WhiteBook2_Part2 - 24

This report provides an exploratory overview of research priorities, activity and funding in the
field of digestive health in Europe. It explores the research priorities and preferences of UEG
national society members, and examines how patterns of research activity and EU funding for
digestive disease research relate to differences in the burden of disease. Together, the results
provide insight into the research landscape, and several observations regarding potential
priorities, gaps and unmet needs become apparent when synthesising the results.
Firstly, the results suggest that inflammatory bowel disease is well researched compared to
other digestive diseases, with a relatively high number of publications and large amount of
Horizon 2020 funding in relation to disease burden as measured by DALYs. Furthermore,
research to investigate Crohn's disease and ulcerative colitis accounted for over a fifth of the
priorities identified by the national societies. A previous study also found that amongst
gastroenterology topics, inflammatory bowel disease research received the largest amount of
funding within the EU Seventh Framework Programme for Research and Technological
Development (FP7) which ran from 2007-2013.5 In the United States, a similar study found
that Crohn's disease research consistently received the highest amount of National Institutes
of Health funding from 2011-2015, compared to five other digestive diseases (coeliac disease,
irritable bowel syndrome, eosinophilic oesophagitis, Barrett's oesophagus and non-alcoholic
fatty liver disease).19 The study's authors put forward that the persistently high levels of
funding for Crohn's disease research is difficult to justify given that Crohn's disease has many
available and emerging treatment options and is associated with lower levels of burden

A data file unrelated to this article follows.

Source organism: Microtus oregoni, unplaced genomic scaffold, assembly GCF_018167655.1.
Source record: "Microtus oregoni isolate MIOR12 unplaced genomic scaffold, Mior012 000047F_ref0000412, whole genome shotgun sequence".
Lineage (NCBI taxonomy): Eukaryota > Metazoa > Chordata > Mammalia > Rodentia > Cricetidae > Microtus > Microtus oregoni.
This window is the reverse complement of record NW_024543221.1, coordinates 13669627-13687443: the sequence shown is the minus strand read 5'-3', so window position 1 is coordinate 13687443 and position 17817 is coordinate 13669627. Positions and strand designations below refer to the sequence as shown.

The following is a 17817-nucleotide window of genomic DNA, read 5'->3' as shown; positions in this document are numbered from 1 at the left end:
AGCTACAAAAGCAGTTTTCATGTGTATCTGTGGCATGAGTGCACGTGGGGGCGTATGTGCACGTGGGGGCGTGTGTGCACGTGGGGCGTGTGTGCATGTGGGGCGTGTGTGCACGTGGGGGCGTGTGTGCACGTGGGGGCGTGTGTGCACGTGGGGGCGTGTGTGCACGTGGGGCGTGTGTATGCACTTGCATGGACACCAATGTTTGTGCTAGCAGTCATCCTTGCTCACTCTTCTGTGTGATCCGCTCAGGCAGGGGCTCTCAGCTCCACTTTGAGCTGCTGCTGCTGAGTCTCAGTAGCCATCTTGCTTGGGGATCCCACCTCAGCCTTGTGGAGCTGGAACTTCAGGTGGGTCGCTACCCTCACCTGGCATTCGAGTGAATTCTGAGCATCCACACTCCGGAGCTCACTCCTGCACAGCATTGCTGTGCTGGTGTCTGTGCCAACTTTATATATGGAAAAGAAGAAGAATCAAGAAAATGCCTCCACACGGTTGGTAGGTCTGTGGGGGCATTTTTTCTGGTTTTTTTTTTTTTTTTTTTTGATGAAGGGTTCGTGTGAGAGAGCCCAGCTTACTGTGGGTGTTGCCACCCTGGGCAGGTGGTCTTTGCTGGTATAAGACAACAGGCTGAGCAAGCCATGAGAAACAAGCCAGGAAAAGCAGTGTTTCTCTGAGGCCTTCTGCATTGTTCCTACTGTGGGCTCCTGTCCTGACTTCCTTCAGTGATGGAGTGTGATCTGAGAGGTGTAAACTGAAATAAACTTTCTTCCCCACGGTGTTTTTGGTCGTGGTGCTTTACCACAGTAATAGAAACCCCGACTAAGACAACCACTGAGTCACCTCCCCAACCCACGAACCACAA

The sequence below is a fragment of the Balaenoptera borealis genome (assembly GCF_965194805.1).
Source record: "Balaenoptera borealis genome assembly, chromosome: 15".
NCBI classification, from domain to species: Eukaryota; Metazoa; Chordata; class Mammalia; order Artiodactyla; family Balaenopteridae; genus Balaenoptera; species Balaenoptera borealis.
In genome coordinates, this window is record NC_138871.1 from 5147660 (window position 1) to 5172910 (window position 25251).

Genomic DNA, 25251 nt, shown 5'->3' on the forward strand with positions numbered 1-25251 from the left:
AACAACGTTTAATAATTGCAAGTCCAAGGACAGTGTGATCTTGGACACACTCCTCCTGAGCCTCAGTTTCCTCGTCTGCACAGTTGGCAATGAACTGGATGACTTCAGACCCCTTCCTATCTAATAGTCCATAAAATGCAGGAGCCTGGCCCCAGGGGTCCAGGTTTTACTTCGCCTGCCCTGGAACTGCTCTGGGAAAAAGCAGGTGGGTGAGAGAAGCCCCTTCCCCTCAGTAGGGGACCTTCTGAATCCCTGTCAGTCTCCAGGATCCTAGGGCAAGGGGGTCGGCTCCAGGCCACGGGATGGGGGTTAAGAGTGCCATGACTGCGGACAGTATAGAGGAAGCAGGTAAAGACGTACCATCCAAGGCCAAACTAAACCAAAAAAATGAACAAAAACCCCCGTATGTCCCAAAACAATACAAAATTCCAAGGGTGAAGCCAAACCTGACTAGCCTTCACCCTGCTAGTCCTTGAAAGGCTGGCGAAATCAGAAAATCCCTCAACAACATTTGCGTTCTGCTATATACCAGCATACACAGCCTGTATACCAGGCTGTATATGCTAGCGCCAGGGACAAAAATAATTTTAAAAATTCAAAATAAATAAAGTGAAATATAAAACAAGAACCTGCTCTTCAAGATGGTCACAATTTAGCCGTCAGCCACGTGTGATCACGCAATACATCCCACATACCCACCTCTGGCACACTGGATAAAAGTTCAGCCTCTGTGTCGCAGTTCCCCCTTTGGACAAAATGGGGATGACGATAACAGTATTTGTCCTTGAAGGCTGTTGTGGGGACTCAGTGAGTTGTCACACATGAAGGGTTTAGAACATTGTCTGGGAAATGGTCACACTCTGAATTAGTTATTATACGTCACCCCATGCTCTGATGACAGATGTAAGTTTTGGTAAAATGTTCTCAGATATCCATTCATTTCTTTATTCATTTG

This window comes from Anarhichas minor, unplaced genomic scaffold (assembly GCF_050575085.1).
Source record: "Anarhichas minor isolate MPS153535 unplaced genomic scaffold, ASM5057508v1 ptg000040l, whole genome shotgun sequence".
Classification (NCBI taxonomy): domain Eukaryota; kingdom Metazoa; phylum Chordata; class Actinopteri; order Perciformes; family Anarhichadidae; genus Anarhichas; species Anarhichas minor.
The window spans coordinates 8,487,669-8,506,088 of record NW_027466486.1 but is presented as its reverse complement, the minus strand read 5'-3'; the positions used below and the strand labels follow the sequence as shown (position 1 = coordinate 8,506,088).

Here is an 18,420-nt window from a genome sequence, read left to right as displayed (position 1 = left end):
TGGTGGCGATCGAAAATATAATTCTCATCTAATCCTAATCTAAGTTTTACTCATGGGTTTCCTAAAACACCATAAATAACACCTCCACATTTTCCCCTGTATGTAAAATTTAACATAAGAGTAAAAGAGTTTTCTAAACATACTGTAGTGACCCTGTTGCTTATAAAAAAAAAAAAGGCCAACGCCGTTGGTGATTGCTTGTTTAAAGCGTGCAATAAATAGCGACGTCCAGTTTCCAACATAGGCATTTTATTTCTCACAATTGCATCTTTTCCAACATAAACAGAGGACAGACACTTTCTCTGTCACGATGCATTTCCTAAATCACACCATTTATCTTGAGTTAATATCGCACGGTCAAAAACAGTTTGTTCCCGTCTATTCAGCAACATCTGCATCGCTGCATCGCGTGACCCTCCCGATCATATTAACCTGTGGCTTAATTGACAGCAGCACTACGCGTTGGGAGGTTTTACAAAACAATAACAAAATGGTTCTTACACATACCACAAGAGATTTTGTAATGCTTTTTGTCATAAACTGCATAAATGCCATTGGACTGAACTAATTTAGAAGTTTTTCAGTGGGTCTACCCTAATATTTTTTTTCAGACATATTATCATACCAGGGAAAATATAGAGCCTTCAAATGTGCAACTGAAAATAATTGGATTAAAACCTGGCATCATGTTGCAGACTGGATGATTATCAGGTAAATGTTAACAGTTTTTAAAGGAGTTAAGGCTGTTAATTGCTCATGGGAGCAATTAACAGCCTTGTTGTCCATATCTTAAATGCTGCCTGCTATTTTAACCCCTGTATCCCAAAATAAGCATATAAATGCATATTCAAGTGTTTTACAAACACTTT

compared to some of the other digestive diseases which received far less funding.19 It is also
important to note that some studies have found inflammatory bowel disease to be more
prevalent amongst more socioeconomically affluent groups.20 Focusing research efforts in
disease areas that tend to affect more affluent groups, whilst under-prioritising disease areas
that effect more disadvantaged groups could exacerbate existing inequalities.
Several authors have speculated as to why certain research areas attract continuously high
levels of interest and funding. A compounding feedback-cycle has been described, whereby
ample funding permits high quality research which subsequently attracts higher levels of
investment.19 21 Researchers may be incentivised to study well-known, highly-cited topics,
and funders may prefer to invest in more established research areas.10 22 Additionally, it may
be preferable to invest public funds in research which is more likely to produce tangible
societal impact, which may be easier to achieve when much is already known about a topic.23
It may be for these reasons, inflammatory bowel disease research continues to be prioritised
over other digestive diseases associated with greater levels of burden.
White Book 2: Part 2


Table of Contents for the Digital Edition of WhiteBook2_Part2

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